Northamptonshire Community Foundation turns 20 with £20 million in the bank to keep helping county to thrive
'I'm proud to support so many groups and see them grow and develop and be there for the community - that's really exciting'
Since its creation 20 years ago, Northamptonshire Community Foundation has given around £17 million in grants to more than 4,000 good causes in the county.
The charity has come into its own during the coronavirus pandemic, handing out almost double its usual yearly total to help hundreds of much-needed groups survive.
But chief executive Victoria Miles is just as proud to have reached a £20 million endowment, meaning the trust's invaluable work should be able to continue for another two decades.
"We've worked tirelessly during this time while still building the endowment pot," she told this newspaper.
"We've got on with the day-to-day and making sure the money is there for those who need it the most.
"But we've also worked with generous philanthropists and donors around the county giving large sums for the security and safety of the community in the future."
The community foundation was set up in August 2001 as a charity to support Northamptonshire's voluntary sector as well as promoting and managing its philanthropy.
It had just £400,000 in the bank with very few members of staff to co-ordinate and gather donations plus dealing with applications.
Victoria joined in 2007 and is proud of its growth with fond memories of all of the organisations it has backed over the years, with many still going thanks to its grants.
Groups like Northampton Hope Centre, the Sikh community's new gurdwara and Adrenaline Alley skate park in Corby have benefited from its funding.
"Whenever I meet voluntary sector colleagues, they often say that if it wasn't for the foundation, we wouldn't have survived a year not just the longevity we have had," she said.
"So I'm proud to support so many groups and see them grow and develop and be there for the community - that's really exciting."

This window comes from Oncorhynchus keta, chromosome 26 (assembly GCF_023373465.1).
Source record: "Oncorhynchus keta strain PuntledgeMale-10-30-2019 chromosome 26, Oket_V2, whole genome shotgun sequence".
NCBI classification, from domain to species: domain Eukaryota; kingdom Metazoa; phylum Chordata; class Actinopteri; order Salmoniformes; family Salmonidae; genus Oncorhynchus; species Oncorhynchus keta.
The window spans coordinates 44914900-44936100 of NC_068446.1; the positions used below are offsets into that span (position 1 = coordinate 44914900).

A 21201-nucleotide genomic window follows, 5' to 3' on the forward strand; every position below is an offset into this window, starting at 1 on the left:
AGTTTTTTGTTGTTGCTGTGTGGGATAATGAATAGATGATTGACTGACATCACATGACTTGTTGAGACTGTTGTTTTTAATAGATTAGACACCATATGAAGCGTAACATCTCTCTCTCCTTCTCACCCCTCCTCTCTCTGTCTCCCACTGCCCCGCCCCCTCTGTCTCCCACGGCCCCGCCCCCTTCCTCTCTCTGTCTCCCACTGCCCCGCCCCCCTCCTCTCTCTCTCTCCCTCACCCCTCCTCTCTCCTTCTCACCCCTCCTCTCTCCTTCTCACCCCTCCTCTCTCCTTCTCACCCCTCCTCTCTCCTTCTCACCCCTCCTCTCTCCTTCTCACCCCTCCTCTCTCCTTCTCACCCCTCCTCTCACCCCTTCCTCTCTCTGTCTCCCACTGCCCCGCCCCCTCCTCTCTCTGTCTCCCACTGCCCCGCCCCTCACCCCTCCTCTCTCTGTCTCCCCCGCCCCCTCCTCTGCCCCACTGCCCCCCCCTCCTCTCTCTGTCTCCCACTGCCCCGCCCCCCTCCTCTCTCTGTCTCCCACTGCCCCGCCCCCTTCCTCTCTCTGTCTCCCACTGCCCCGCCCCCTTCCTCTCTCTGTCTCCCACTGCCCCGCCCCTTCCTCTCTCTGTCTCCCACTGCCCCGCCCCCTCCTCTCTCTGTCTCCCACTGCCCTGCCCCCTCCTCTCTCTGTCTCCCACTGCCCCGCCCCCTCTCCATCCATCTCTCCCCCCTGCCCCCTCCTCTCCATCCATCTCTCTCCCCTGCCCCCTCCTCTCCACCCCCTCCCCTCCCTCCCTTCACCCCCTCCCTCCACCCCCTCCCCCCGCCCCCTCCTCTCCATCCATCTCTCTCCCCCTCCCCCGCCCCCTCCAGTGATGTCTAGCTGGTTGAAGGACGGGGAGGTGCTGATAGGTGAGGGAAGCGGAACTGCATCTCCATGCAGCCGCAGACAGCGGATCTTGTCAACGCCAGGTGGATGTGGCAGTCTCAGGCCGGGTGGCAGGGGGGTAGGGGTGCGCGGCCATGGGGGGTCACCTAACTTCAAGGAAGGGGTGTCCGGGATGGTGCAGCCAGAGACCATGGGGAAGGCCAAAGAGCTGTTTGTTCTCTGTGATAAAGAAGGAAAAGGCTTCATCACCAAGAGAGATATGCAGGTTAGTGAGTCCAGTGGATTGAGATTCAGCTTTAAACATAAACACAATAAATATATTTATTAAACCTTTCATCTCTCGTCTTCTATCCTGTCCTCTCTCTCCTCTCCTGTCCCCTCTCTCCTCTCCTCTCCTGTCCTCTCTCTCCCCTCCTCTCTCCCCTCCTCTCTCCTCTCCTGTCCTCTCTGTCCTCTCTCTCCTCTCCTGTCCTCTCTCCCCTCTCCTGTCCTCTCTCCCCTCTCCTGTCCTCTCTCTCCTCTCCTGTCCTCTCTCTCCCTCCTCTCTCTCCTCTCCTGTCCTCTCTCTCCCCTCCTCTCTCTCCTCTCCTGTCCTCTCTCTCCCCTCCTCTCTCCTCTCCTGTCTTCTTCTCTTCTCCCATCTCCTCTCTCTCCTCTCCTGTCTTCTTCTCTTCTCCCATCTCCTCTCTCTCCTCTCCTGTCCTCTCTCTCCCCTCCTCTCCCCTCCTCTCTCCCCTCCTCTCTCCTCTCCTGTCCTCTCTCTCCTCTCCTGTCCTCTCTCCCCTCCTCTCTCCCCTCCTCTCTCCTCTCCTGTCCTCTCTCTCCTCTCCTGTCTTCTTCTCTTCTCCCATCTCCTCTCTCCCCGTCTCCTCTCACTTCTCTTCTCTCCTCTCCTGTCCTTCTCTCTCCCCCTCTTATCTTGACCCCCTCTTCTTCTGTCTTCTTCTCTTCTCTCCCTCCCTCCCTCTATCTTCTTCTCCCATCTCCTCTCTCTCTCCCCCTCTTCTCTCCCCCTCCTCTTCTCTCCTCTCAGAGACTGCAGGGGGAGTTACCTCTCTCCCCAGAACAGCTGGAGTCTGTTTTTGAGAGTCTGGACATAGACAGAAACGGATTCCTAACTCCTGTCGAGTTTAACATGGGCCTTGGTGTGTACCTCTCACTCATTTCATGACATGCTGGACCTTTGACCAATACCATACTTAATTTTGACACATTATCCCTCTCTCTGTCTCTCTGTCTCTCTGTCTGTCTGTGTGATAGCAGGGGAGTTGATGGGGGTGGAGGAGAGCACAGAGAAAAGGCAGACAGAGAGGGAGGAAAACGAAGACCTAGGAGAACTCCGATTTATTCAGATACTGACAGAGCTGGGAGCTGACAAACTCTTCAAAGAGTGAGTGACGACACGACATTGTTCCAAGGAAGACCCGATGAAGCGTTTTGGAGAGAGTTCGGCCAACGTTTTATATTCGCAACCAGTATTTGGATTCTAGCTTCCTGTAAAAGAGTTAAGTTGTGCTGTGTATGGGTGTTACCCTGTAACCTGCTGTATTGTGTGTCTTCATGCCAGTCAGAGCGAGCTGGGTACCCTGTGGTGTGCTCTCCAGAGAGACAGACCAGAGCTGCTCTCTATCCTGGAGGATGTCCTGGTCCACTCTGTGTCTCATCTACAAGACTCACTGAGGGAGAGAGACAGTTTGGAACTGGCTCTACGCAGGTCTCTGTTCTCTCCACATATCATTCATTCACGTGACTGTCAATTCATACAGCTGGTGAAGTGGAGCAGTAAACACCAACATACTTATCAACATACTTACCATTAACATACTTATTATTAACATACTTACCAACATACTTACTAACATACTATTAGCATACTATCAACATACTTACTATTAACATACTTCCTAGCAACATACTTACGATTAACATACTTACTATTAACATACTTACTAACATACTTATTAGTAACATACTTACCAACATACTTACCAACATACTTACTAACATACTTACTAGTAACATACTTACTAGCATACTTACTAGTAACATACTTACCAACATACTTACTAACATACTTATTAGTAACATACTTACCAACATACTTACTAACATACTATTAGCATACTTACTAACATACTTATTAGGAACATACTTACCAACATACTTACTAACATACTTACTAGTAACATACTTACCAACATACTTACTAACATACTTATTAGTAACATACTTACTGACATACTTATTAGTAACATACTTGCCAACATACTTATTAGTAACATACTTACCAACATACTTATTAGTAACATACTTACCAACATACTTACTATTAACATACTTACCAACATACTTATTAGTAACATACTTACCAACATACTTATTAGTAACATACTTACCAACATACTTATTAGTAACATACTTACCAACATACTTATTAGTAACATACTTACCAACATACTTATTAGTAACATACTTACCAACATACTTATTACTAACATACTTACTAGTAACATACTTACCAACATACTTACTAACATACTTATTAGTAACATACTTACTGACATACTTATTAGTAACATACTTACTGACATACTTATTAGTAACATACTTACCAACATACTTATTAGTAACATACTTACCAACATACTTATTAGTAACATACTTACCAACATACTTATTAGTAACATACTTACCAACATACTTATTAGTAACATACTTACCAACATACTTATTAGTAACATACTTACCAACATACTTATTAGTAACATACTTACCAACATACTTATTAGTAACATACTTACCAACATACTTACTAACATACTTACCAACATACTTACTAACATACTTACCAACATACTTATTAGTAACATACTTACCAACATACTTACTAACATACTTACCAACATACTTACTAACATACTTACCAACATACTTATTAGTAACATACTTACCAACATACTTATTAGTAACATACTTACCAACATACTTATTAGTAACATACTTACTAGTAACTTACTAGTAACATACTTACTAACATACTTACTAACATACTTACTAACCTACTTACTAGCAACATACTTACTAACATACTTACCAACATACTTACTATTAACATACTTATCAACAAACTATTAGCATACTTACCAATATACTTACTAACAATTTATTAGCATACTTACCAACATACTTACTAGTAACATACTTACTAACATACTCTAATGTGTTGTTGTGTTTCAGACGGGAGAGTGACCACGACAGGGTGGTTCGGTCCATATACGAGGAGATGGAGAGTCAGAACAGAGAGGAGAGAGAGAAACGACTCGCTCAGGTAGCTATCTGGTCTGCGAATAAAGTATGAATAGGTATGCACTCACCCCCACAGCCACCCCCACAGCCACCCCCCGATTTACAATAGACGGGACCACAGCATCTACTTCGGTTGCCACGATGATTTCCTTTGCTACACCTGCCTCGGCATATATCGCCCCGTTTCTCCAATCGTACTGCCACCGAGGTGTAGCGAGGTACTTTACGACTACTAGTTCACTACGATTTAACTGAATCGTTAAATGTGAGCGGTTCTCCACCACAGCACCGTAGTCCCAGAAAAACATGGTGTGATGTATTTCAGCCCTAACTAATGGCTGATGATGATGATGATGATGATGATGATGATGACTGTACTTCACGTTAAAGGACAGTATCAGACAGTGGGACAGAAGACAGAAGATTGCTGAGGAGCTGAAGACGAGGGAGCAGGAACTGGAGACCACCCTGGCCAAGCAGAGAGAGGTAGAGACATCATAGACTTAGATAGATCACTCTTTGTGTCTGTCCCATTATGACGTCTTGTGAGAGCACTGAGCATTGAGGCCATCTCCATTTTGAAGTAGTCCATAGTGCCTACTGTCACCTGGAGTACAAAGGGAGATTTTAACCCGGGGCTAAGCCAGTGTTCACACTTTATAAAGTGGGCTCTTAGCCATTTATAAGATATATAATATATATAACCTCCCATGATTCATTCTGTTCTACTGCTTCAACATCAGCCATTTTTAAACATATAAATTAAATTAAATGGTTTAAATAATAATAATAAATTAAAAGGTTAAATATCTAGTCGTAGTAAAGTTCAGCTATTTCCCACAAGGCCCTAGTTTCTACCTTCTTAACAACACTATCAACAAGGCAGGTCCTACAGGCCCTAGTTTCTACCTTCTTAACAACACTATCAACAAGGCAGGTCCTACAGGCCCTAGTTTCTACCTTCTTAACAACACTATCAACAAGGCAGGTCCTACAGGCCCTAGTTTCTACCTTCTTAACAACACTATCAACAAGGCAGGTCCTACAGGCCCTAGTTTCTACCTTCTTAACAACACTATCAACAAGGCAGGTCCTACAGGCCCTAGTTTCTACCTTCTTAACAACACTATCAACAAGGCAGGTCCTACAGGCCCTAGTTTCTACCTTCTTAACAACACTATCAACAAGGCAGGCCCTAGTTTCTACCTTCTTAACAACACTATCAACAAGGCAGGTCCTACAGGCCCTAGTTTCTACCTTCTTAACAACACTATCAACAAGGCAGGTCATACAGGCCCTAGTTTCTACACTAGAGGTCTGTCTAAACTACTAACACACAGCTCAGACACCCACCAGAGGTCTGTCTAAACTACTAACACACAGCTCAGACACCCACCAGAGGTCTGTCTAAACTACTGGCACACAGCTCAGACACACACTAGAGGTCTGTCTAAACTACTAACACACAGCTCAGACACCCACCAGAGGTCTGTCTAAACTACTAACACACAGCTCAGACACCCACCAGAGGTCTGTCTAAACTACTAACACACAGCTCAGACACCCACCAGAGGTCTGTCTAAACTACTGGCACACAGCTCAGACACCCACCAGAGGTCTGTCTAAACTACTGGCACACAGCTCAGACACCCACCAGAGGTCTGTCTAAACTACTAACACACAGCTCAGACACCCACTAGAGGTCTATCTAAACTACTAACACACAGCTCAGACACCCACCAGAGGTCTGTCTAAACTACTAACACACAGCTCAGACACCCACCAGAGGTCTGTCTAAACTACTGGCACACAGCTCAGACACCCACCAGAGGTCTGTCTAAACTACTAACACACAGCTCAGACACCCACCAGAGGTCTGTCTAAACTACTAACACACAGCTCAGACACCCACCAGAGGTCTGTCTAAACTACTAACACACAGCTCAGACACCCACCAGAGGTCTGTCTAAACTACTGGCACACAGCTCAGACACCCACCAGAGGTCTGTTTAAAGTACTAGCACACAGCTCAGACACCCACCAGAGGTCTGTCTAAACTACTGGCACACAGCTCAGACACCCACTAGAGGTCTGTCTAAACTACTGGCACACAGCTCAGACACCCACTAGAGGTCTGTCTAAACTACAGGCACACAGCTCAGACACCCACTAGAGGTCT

Covid-19 has brought unprecedented challenges for every walk of life and none less than the voluntary sector which has lost so much in fundraising when people need them most.
Not to mention the social, economic and mental difficulties that people have had to deal with because of lockdowns, social distancing and tragedy.
The community foundation had to rapidly speed up the time it took to give out cash to far more applicants while everyone had to work from home.
Despite the issues, it managed to award £2.4 million to nearly 400 groups in total, including just over £1 million in 315 grants specifically to deal with the pandemic.
Victoria said: "We've never known anything like the past 12 months so it's phenomenal to get that amount of money out really quickly.
"That was, not exciting but a big thing to do in an emergency, it's outstanding, all with the same numbers of people working from home and changing systems overnight so we could do everything by email.
"To be able to turn around a grant in 24 hours has been hugely exciting and has changed the way we work going forward."
The pandemic is far from over so the community foundation is preparing for more applications to support unemployment, mental health and cultural charities as the lockdown eases.
The chief executive said the best thing has been seeing her team and the wider community pull together like never before to respond to the crisis.
"We made a huge difference - people who had money gave back, people who didn't have money but had time gave back, all to suppose those people in desperate need," she said.
"That has been really sobering and makes me wake up every day and feel very grateful for the job I do.
"I think this is a pretty special time as we can see everyone working towards the same goal and there's a real sense of kindness around the county and I'm heartened by the wealth of support we have seen."